Article Spotlight

 

In this series we analyze current financial articles and explain how the conclusions of the article relate to our investment strategy.

The World’s Most Misleading ETF Names

Article Spotlight: Read the Article

When selecting an investment product, it is crucial to research that product thoroughly to make sure that you understand exactly what you are purchasing. Often times, names or descriptions of funds or other investments can be quite misleading. This week, we want to highlight an article by Ana Kostioukova, an ETF Analyst at IndexUniverse, LLC.

In her article, Ms. Kostioukova dives into the components that actually make up certain ETFs, noting that some of the time, the name is quite deceptive. As an example, she analyzes the SPDR S&P Emerging Middle East and Africa ETF (Ticker: GAF) and determines it has a 90 percent exposure to South Africa with the remaining 10 percent in Egypt and Morocco. Clearly this product lacks any substantial Middle Eastern exposure, and in fact appears to be very close to being a single-country fund.

Another common confusion with ETF names is the way index providers classify countries. The Guggenheim Frontier Market ETF (Ticker: FRN) is categorized as a “frontier market ” fund, but many countries in the fund are categorized as emerging markets by other large index providers. For example, the fund is exposed to Chile, Colombia, Egypt, and Peru, which are categorized by BNY Mellon as frontier, but as emerging by MSCI, FTSE, and S&P. If you are selecting multiple ETFs to target certain classifications or countries, relying on the name alone can be detrimental to the diversification and risk management of your portfolio, as you may be investing in two ETFs that provide very similar exposure to certain risks.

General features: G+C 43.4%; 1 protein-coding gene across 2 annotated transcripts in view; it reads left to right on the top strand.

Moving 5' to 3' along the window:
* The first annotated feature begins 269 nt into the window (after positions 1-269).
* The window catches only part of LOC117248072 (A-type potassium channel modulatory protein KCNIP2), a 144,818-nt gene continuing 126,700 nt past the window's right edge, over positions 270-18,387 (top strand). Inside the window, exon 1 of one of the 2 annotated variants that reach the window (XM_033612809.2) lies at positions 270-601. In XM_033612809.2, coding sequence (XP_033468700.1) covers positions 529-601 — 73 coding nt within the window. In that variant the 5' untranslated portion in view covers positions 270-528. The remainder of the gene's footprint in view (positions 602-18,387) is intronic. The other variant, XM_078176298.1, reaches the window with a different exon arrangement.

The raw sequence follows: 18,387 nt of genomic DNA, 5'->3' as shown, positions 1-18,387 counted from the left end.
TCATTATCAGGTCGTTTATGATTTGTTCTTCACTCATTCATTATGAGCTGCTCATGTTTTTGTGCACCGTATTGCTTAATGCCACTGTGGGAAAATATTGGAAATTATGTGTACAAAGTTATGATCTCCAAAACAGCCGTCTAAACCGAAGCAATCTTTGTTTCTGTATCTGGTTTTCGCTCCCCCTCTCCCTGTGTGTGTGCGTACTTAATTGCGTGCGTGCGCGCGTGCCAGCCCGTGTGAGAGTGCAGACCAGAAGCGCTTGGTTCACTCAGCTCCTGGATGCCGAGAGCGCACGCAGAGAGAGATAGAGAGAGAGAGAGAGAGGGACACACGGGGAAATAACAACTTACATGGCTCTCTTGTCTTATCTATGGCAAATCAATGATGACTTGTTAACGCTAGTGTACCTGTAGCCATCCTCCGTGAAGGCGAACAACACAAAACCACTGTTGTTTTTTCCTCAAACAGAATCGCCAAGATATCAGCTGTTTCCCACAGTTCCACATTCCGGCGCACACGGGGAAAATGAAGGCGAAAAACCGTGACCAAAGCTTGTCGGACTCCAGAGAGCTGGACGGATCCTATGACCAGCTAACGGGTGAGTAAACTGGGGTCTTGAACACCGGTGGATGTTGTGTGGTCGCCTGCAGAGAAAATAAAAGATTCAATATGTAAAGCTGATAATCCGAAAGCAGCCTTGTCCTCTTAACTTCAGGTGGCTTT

As an individual investor, it is important to carefully scrutinize every fund you are considering for your portfolio. We recommend that investors analyze funds across a wide spectrum of asset classes so they can be sure that they are getting the exposure and diversification that they desire. Relying on ETF names alone is a poor choice for any investor. We encourage you to speak with an Empirical advisor or our investment team if you are interested in learning more about our fund selection process.

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About Kenneth R. Smith

Ken is the Chief Executive Officer of Empirical Wealth Management. He holds an M.S. in financial analysis and is a Certified Financial Planner®.

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